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Business Negotiations on the Internet

Manoj KUMAR <>
Stuart I. FELDMAN <>
IBM T.J. Watson Research Center


In this paper we explain the commonality in the structure of different price negotiation mechanisms such as fixed-price sales, various forms of auctions, and brokerages. We then discuss the various kinds of auctions. Next we describe the steps of an auction process and the functionality required in each step. Finally, we briefly present the design elements of a generic auction application.



Business activity on the Internet is currently limited to publicizing the business opportunity and catalog-based sales, but it will rapidly expand to include the negotiations conducted to settle the price of the goods or commodities being traded. These negotiations are currently conducted by human intermediaries through various forms of auctions, bidding systems for awarding contracts, and brokerages. The role of the intermediaries can now be performed by Internet trading applications at a fraction of the cost. Trading on the Internet allows a business to reach a larger number of potential customers and suppliers in a shorter time and at a lower cost than possible by other modes of communication and to settle business transactions with lower cost overhead in a shorter time. Hence the emergence of Internet-based trading applications is imminent. Lee discusses the factors behind the success of Internet auction of secondhand automobiles in Japan [1], supporting our belief.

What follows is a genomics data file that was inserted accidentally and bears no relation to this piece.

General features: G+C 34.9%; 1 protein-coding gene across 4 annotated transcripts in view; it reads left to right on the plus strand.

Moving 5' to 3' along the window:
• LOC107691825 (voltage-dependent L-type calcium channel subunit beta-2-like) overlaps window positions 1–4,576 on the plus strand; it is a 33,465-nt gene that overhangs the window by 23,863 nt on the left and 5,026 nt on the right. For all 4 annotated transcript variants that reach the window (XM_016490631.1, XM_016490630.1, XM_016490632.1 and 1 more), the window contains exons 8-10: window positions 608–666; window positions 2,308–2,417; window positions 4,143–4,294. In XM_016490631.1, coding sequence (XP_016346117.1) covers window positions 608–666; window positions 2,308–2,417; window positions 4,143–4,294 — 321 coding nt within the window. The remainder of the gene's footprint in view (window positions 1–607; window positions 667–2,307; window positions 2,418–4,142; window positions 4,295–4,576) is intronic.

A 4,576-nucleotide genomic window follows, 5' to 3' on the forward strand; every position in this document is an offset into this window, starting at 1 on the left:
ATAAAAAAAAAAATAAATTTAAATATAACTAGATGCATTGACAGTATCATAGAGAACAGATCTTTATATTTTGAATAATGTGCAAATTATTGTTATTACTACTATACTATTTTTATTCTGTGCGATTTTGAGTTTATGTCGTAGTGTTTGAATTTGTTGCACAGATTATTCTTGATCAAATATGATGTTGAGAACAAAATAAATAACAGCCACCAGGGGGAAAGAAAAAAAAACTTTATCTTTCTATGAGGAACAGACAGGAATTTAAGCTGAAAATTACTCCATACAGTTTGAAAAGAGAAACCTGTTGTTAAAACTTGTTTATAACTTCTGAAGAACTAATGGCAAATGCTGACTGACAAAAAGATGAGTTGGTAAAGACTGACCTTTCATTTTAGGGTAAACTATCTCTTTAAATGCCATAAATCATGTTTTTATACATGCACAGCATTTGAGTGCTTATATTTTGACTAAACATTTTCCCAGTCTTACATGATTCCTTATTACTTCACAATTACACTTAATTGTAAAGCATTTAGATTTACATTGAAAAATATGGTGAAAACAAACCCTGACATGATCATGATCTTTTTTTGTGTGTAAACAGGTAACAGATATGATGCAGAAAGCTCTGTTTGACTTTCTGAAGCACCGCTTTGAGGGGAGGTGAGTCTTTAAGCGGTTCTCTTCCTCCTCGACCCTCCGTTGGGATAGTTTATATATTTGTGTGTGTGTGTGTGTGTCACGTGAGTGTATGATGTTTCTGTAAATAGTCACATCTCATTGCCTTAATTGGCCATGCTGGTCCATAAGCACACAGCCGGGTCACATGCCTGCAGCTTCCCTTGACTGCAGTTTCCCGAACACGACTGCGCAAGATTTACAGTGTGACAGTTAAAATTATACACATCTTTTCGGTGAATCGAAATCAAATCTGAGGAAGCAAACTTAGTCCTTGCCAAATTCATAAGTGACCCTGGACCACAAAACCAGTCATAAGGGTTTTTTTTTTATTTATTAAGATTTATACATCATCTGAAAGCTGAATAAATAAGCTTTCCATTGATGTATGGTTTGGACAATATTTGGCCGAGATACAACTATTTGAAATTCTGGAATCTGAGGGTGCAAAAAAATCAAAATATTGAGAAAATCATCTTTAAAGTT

Auctioned or brokered sales are the norm in the business world for negotiating trades of large monetary value. But consumer sales and small-scale purchases have used the fixed price mode, perhaps because of the high overhead cost of using the auction or brokerage method. The new economics of the Internet will make auctions popular in consumer and small business transactions also. Lee and Clark present economic forces underlying this transition [2]. Several success stories about Internet auctions are cited by Turban [3].

Auctions are just one form of business negotiations. Other examples are competitive bids for procurement, brokerages/exchanges/cartels, and two-party negotiations. While these negotiation techniques appear to be fundamentally different from each other and from the business process modeling or workflow point of view, they can be strikingly similar. In the first section of this paper we model each of these processes in a way that brings out this similarity. Auctions can be of many different kinds: Dutch auctions, regular open cry auctions, sealed bid auctions, etc. Each type of auction can vary with respect to reserve prices, information available to the bidders, tie-breaking rules, etc. We present a taxonomy for auctions.